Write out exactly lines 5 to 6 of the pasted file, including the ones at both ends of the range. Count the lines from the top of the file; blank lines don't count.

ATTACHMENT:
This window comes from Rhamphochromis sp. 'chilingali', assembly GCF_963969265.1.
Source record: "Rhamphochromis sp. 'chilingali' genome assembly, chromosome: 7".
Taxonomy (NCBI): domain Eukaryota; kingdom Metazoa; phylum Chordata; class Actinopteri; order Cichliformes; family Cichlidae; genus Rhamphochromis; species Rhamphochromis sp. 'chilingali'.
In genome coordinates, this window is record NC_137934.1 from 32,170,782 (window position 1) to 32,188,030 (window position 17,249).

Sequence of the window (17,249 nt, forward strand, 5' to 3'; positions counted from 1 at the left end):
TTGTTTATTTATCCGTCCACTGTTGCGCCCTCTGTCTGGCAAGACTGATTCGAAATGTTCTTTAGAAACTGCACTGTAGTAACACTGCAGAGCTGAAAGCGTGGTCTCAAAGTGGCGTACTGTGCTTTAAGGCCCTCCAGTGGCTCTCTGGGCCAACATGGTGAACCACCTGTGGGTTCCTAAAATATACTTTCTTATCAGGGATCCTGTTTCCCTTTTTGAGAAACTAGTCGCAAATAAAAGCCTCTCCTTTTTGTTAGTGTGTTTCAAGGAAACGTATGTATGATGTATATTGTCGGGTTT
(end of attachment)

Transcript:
Sequence of the window (17,249 nt, forward strand, 5' to 3'; positions counted from 1 at the left end):
TTGTTTATTTATCCGTCCACTGTTGCGCCCTCTGTCTGGCAAGACTGATTCGAAATGTTCTTTAGAAACTGCACTGTAGTAACACTGCAGAGCTGAAAGCGTGGTCTCAAAGTGGCGTACTGTGCTTTAAGGCCCTCCAGTGGCTCTCTGGGCCAACATGGTGAACCACCTGTGGGTTCCTAAAATATACTTTCTTATCAGGGATCCTGTTTCCCTTTTTGAGAAACTAGTCGCAAATAAAAGCCTCTCCTTTTTGTTAGTGTGTTTCAAGGAAACGTATGTATGATGTATATTGTCGGGTTT